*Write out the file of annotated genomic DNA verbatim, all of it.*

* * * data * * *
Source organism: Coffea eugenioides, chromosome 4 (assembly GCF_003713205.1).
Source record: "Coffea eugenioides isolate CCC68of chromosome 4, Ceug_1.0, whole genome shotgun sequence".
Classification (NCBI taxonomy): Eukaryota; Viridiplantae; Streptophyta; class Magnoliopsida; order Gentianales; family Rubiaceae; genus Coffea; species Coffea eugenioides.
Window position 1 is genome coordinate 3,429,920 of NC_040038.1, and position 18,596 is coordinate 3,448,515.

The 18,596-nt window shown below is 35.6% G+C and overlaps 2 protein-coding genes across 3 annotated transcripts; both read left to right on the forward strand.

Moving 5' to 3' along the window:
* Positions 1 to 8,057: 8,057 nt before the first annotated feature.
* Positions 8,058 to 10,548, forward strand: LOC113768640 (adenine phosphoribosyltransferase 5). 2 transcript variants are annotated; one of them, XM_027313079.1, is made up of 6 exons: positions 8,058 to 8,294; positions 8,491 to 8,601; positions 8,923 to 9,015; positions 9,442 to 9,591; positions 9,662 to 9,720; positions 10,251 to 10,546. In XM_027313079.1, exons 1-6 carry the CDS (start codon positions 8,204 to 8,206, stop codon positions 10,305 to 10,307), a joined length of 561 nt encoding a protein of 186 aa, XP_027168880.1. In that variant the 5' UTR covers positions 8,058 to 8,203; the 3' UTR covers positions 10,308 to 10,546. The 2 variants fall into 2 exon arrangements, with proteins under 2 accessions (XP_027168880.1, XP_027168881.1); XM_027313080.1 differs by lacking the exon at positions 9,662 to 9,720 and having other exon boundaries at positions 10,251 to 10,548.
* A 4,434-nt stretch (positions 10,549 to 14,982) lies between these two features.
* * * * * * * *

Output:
Source organism: Coffea eugenioides, chromosome 4 (assembly GCF_003713205.1).
Source record: "Coffea eugenioides isolate CCC68of chromosome 4, Ceug_1.0, whole genome shotgun sequence".
Classification (NCBI taxonomy): Eukaryota; Viridiplantae; Streptophyta; class Magnoliopsida; order Gentianales; family Rubiaceae; genus Coffea; species Coffea eugenioides.
Window position 1 is genome coordinate 3,429,920 of NC_040038.1, and position 18,596 is coordinate 3,448,515.

The 18,596-nt window shown below is 35.6% G+C and overlaps 2 protein-coding genes across 3 annotated transcripts; both read left to right on the forward strand.

Moving 5' to 3' along the window:
* Positions 1 to 8,057: 8,057 nt before the first annotated feature.
* Positions 8,058 to 10,548, forward strand: LOC113768640 (adenine phosphoribosyltransferase 5). 2 transcript variants are annotated; one of them, XM_027313079.1, is made up of 6 exons: positions 8,058 to 8,294; positions 8,491 to 8,601; positions 8,923 to 9,015; positions 9,442 to 9,591; positions 9,662 to 9,720; positions 10,251 to 10,546. In XM_027313079.1, exons 1-6 carry the CDS (start codon positions 8,204 to 8,206, stop codon positions 10,305 to 10,307), a joined length of 561 nt encoding a protein of 186 aa, XP_027168880.1. In that variant the 5' UTR covers positions 8,058 to 8,203; the 3' UTR covers positions 10,308 to 10,546. The 2 variants fall into 2 exon arrangements, with proteins under 2 accessions (XP_027168880.1, XP_027168881.1); XM_027313080.1 differs by lacking the exon at positions 9,662 to 9,720 and having other exon boundaries at positions 10,251 to 10,548.
* A 4,434-nt stretch (positions 10,549 to 14,982) lies between these two features.